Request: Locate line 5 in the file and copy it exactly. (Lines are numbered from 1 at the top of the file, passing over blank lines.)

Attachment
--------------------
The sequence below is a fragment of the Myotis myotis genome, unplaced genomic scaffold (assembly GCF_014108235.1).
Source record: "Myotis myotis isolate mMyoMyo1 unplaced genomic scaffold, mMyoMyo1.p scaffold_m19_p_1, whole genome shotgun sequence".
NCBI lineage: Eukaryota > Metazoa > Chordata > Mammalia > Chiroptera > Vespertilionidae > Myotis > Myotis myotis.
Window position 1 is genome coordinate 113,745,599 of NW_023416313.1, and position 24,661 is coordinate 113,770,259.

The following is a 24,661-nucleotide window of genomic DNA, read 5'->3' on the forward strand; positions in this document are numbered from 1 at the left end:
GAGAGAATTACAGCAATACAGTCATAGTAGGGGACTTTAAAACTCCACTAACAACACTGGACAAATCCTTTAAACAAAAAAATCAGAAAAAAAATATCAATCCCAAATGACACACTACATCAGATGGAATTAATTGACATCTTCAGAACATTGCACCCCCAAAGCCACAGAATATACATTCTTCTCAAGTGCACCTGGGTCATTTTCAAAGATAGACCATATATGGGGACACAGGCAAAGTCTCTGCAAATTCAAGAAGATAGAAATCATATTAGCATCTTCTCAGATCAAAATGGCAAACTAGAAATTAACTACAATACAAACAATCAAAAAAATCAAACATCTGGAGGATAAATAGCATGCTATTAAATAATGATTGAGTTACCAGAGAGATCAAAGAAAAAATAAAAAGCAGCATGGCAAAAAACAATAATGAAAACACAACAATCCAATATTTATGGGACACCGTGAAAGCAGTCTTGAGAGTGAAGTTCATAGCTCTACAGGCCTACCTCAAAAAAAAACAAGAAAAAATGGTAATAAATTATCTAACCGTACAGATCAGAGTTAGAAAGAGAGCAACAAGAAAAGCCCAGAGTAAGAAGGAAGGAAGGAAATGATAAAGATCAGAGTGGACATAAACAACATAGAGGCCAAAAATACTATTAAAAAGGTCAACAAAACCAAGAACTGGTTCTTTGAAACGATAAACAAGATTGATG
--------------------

The following is a 24,661-nucleotide window of genomic DNA, read 5'->3' on the forward strand; positions in this document are numbered from 1 at the left end: